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In the United States, damage from fall armyworm (FAW) can cause annual losses in corn. FAW larvae can cause extensive defoliation, damage the whorl, and feed on kernels of the developing ear. In addition, FAW ear feeding can increase the risk of mycotoxins, such as the development of aflatoxin. Although any growth stage can be targeted by FAW, later planted corn that has not yet begun to silk is preferred. Early scouting and accurate identification can help to protect yield potential.
FAW moths migrate north, throughout the spring and summer, from overwintering sites in the southern states. Arriving moths lay eggs on corn leaves. Within 3 to 5 days, the eggs hatch into larvae and move toward the whorl.
FAW moths lay eggs on corn stalks and leaves in egg masses of 50-150 eggs1. FAW egg masses can be distinguished from others by a layer of moth scales and fine bristles that cover them. Armyworm (AW) and western bean cutworm (WBC) also lay egg masses but they are not covered with a layer of scales and bristles while, corn earworm (CEW) lay single eggs.
Larvae of FAW, AW, CEW, and WBC are often mistaken for each other. Correct identification can impact management decisions. FAW larvae have an inverted Y on their head capsule and vary from light tan or green to almost black. Four dark spots are arranged in a square on top of the 8th abdominal segment. AW larvae have a gray or greenish-brown head covered with a network of lines. CEW larvae usually have an orange head. WBC larvae are tan with a darker, faint diamond shaped pattern on their back, and dark stripes immediately behind their head.
Early FAW damage appears as ‘window paning’ and shot-holes in leaves. Damage from larger larvae results in ragged leaves. As corn ears develop, FAW larvae migrate from the whorls to the ears and damage kernels.
If whorl damage exists, scout 20 consecutive plants at 5 places in the field1. Determine the percentage of plants damaged by FAW. Pull some whorls and unroll the leaves to make larval counts.
While YieldGard® Corn Borer technology offered suppression of FAW, Genuity® corn traits can improve grain quality and increase yield potential by providing multiple modes of action for advanced above-ground insect protection. Genuity® VT Double PRO™ and Genuity® VT Triple PRO™ corn provide dual modes of action and Genuity® SmartStax® corn provides triple modes of action against lepidopteran species such as FAW.
If the corn crop doesn’t contain Bt traits that offer protection against FAW, an insecticide application may be considered. However, insecticide use to prevent foliar feeding damage is not typically economical and is only recommended to help protect against yield loss due to ear damage. Insecticides should be applied before FAW larvae burrow deep into the whorl or enter ears of more mature plants. The efficacy of the insecticide may not be effective if the larvae are burrowed in the whorl because the frass (larval waste) can block the FAW feeding tunnel. FAW thresholds for insecticide applications are shown in Table 1.
When applying insecticides, your local area agronomist recommends using ground rigs with high volumes (20-30 gpa), set up to direct the insecticide over the row, instead of broadcast. Due to high water volumes needed for adequate control, aerial application is not recommended.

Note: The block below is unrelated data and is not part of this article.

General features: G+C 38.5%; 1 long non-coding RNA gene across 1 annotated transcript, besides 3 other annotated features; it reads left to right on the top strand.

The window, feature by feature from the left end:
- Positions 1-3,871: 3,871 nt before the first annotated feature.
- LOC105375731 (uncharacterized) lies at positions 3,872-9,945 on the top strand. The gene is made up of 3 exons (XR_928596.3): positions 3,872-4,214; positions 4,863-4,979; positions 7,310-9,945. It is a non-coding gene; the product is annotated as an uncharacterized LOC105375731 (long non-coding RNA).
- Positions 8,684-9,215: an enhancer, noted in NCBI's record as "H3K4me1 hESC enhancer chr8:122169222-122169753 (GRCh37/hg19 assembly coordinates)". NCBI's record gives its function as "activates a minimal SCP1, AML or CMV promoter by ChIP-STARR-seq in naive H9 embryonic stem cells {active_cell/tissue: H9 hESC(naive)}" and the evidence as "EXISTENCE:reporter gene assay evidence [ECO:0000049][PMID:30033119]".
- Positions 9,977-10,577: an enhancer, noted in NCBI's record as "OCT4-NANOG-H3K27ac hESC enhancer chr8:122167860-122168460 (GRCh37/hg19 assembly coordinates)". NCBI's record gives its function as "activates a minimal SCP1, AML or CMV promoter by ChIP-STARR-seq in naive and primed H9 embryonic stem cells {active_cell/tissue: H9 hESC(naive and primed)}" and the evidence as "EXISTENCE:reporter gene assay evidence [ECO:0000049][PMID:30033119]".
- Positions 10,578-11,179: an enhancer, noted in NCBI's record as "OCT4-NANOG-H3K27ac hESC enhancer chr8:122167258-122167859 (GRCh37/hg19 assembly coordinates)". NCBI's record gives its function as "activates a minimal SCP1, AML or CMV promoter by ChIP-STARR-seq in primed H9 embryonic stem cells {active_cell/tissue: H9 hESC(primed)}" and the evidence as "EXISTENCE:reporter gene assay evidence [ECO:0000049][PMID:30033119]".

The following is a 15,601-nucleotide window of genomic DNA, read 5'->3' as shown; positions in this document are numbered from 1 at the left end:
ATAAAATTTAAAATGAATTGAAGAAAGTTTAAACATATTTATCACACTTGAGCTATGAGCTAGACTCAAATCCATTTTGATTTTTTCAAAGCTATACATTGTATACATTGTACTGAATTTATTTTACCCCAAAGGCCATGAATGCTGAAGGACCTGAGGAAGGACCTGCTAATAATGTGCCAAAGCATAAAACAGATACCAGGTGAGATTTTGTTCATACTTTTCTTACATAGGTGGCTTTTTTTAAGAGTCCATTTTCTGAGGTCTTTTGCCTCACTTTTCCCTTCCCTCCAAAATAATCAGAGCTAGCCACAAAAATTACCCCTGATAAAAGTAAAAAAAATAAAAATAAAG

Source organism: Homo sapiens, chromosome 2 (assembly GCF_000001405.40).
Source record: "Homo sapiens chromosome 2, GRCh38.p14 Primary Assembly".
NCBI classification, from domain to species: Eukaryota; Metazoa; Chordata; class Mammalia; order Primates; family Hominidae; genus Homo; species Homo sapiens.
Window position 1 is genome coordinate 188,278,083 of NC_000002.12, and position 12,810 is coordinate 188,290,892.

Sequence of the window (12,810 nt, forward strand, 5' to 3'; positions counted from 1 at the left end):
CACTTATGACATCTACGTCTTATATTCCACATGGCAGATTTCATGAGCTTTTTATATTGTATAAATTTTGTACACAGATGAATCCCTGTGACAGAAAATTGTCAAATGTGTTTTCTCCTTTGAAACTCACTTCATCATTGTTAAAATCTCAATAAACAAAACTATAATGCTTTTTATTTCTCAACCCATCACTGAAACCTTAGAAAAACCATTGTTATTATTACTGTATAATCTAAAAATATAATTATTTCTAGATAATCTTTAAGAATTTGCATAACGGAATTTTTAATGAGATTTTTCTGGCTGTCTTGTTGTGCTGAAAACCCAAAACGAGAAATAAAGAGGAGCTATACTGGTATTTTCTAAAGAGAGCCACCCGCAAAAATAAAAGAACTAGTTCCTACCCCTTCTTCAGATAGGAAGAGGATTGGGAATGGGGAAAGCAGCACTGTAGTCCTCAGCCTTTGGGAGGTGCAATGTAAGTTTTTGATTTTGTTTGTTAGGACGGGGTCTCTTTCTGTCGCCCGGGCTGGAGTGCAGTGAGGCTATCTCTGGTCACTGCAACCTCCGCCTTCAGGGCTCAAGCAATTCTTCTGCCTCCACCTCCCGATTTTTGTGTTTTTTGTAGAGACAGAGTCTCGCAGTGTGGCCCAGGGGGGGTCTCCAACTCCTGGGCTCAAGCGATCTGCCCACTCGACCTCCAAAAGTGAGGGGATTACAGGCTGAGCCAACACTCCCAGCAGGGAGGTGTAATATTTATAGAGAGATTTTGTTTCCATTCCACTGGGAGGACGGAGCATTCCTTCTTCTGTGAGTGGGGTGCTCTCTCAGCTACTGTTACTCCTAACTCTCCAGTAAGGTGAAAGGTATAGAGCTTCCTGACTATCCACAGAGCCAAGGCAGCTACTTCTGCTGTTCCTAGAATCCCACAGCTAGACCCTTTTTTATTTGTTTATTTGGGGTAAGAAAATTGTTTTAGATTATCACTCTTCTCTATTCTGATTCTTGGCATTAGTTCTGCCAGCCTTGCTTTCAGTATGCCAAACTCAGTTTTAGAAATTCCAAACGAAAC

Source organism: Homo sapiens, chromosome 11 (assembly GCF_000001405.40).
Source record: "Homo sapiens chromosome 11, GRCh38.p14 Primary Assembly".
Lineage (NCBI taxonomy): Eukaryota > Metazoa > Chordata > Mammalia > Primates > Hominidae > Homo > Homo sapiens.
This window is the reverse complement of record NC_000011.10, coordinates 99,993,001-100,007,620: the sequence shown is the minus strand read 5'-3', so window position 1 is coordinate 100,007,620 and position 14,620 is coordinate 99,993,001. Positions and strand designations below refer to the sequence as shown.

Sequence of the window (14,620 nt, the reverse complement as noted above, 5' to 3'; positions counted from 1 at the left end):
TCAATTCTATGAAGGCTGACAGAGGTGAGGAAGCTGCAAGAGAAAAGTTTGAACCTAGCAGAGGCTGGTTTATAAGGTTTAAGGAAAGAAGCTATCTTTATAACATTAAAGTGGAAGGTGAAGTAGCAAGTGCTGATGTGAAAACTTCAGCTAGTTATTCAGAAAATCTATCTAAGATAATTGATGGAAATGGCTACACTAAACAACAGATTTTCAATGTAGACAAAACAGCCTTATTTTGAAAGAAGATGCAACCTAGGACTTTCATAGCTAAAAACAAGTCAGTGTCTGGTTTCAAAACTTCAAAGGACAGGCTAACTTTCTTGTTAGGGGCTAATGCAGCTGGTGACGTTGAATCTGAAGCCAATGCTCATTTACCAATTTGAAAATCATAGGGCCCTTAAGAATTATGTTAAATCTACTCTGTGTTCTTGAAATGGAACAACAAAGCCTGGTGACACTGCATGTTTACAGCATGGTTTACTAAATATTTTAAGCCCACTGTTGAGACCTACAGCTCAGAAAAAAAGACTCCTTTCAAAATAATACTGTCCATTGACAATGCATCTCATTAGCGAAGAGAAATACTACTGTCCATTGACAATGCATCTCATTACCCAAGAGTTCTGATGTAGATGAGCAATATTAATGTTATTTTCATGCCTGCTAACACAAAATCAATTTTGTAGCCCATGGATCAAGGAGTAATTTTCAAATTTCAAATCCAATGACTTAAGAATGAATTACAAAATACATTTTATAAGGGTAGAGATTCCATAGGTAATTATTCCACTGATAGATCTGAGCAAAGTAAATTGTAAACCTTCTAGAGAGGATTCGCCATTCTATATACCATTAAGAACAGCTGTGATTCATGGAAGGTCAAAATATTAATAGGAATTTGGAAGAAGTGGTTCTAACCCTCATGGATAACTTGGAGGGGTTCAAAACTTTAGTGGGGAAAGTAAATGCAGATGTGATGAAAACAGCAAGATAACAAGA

Source: 1 R. Bessin. 2004. Fall armyworm in corn. University of Kentucky Extension Entomology. Publication no. ENTFACT-110; 2K. L. Steffey and others. 1999. Handbook of Corn Insects. Entomological Society of America; Additional references used in publication: J. Capinera, 2005. Fall Armyworm. University of Florida. Featured Creatures; J. Obermeyer, and et al. 2002. Fall Armyworm-Like Damage Reported in Corn Whorls. Pest & Crop, Issue 14. Purdue Ext; I. Cruz and F.T. Turpin. 1983. Yield impact of larval infestations of the fall armyworm to midwhorl growth stage of corn. J. Econ. Entomol. 76:1052-1054; Photos: Frank Peairs, Colorado State University, Bugwood.org; Armyworm photos 5364223 and 5361211; University of Georgia Archive, University of Georgia, Bugwood. com; photo1673007 Monsanto Company is a member of Excellence Through Stewardship® (ETS). Monsanto products are commercialized in accordance with ETS Product Launch Stewardship Guidance, and in compliance with Monsanto’s Policy for Commercialization of Biotechnology-Derived Plant Products in Commodity Crops. Commercial product(s) has been approved for import into key export markets with functioning regulatory systems. Any crop or material produced from this product can only be exported to, or used, processed or sold in countries where all necessary regulatory approvals have been granted. It is a violation of national and international law to move material containing biotech traits across boundaries into nations where import is not permitted. Growers should talk to their grain handler or product purchaser to confirm their buying position for this product. Excellence Through Stewardship® is a registered trademark of Biotechnology Industry Organization. B.t. products may not yet be registered in all states. Check with your Monsanto representative for the registration status in your state. Individual results may vary, and performance may vary from location to location and from year to year. This result may not be an indicator of results you may obtain as local growing, soil and weather conditions may vary. Growers should evaluate data from multiple locations and years whenever possible. ALWAYS READ AND FOLLOW PESTICIDE LABEL DIRECTIONS. Roundup Ready® crops contain genes that confer tolerance to glyphosate, the active ingredient in Roundup® brand agricultural herbicides. Roundup® brand agricultural herbicides will kill crops that are not tolerant to glyphosate. Genuity and Design®, Genuity Icons, Genuity®, Roundup Ready 2 Technology and Design®, Roundup Ready®, Roundup®, SmartStax®, Technology Development by Monsanto and Design®, VT Double PRO™, VT Triple PRO™, and YieldGard® are trademarks of Monsanto Technology LLC. Ignite® and LibertyLink® and the Water Droplet Design® are registered trademarks of Bayer. Herculex® is a registered trademark of Dow AgroSciences LLC. Respect the Refuge and Corn Design® and Respect the Refuge® are registered trademarks of National Corn Growers Association. All other trademarks are the property of their respective owners. ©2011 Monsanto Company. EJP061909; AMB051210; AMB071111